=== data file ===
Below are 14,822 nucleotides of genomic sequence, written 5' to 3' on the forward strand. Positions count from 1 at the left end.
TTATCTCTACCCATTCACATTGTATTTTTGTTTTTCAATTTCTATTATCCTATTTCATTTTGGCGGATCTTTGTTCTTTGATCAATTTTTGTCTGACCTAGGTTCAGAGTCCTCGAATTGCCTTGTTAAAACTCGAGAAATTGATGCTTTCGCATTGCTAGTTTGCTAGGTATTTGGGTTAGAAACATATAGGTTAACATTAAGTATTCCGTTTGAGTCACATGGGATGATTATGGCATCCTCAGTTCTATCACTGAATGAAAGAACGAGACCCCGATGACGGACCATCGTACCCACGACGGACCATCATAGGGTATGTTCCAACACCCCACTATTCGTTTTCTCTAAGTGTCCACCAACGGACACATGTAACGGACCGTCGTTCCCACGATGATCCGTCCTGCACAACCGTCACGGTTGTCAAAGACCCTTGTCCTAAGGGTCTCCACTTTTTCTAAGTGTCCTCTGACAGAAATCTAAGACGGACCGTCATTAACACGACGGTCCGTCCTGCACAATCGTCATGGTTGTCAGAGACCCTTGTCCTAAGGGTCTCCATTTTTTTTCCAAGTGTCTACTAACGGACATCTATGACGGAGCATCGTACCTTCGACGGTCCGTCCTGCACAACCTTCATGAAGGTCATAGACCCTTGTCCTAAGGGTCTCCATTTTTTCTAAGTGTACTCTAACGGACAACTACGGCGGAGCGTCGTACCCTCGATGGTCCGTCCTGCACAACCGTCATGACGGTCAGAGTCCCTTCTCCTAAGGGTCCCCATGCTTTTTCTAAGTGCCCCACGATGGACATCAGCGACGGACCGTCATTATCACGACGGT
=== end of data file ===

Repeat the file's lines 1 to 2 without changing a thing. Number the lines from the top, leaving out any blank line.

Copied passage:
Below are 14,822 nucleotides of genomic sequence, written 5' to 3' on the forward strand. Positions count from 1 at the left end.
TTATCTCTACCCATTCACATTGTATTTTTGTTTTTCAATTTCTATTATCCTATTTCATTTTGGCGGATCTTTGTTCTTTGATCAATTTTTGTCTGACCTAGGTTCAGAGTCCTCGAATTGCCTTGTTAAAACTCGAGAAATTGATGCTTTCGCATTGCTAGTTTGCTAGGTATTTGGGTTAGAAACATATAGGTTAACATTAAGTATTCCGTTTGAGTCACATGGGATGATTATGGCATCCTCAGTTCTATCACTGAATGAAAGAACGAGACCCCGATGACGGACCATCGTACCCACGACGGACCATCATAGGGTATGTTCCAACACCCCACTATTCGTTTTCTCTAAGTGTCCACCAACGGACACATGTAACGGACCGTCGTTCCCACGATGATCCGTCCTGCACAACCGTCACGGTTGTCAAAGACCCTTGTCCTAAGGGTCTCCACTTTTTCTAAGTGTCCTCTGACAGAAATCTAAGACGGACCGTCATTAACACGACGGTCCGTCCTGCACAATCGTCATGGTTGTCAGAGACCCTTGTCCTAAGGGTCTCCATTTTTTTTCCAAGTGTCTACTAACGGACATCTATGACGGAGCATCGTACCTTCGACGGTCCGTCCTGCACAACCTTCATGAAGGTCATAGACCCTTGTCCTAAGGGTCTCCATTTTTTCTAAGTGTACTCTAACGGACAACTACGGCGGAGCGTCGTACCCTCGATGGTCCGTCCTGCACAACCGTCATGACGGTCAGAGTCCCTTCTCCTAAGGGTCCCCATGCTTTTTCTAAGTGCCCCACGATGGACATCAGCGACGGACCGTCATTATCACGACGGT